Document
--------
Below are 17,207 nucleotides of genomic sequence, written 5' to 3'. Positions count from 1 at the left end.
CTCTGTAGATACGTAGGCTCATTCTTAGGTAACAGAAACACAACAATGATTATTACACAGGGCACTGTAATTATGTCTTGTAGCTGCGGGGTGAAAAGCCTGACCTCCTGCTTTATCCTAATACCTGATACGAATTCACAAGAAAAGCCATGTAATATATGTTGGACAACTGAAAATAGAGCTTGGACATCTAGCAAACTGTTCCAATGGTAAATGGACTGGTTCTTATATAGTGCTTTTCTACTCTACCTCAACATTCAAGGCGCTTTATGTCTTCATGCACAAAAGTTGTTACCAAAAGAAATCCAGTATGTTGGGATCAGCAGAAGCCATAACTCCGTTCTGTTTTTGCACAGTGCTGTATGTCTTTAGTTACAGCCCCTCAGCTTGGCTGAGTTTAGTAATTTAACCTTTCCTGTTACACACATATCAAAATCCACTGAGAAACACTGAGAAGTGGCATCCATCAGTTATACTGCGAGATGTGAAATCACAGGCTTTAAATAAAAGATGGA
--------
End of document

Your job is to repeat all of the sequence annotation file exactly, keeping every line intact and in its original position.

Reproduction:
Below are 17,207 nucleotides of genomic sequence, written 5' to 3'. Positions count from 1 at the left end.
CTCTGTAGATACGTAGGCTCATTCTTAGGTAACAGAAACACAACAATGATTATTACACAGGGCACTGTAATTATGTCTTGTAGCTGCGGGGTGAAAAGCCTGACCTCCTGCTTTATCCTAATACCTGATACGAATTCACAAGAAAAGCCATGTAATATATGTTGGACAACTGAAAATAGAGCTTGGACATCTAGCAAACTGTTCCAATGGTAAATGGACTGGTTCTTATATAGTGCTTTTCTACTCTACCTCAACATTCAAGGCGCTTTATGTCTTCATGCACAAAAGTTGTTACCAAAAGAAATCCAGTATGTTGGGATCAGCAGAAGCCATAACTCCGTTCTGTTTTTGCACAGTGCTGTATGTCTTTAGTTACAGCCCCTCAGCTTGGCTGAGTTTAGTAATTTAACCTTTCCTGTTACACACATATCAAAATCCACTGAGAAACACTGAGAAGTGGCATCCATCAGTTATACTGCGAGATGTGAAATCACAGGCTTTAAATAAAAGATGGA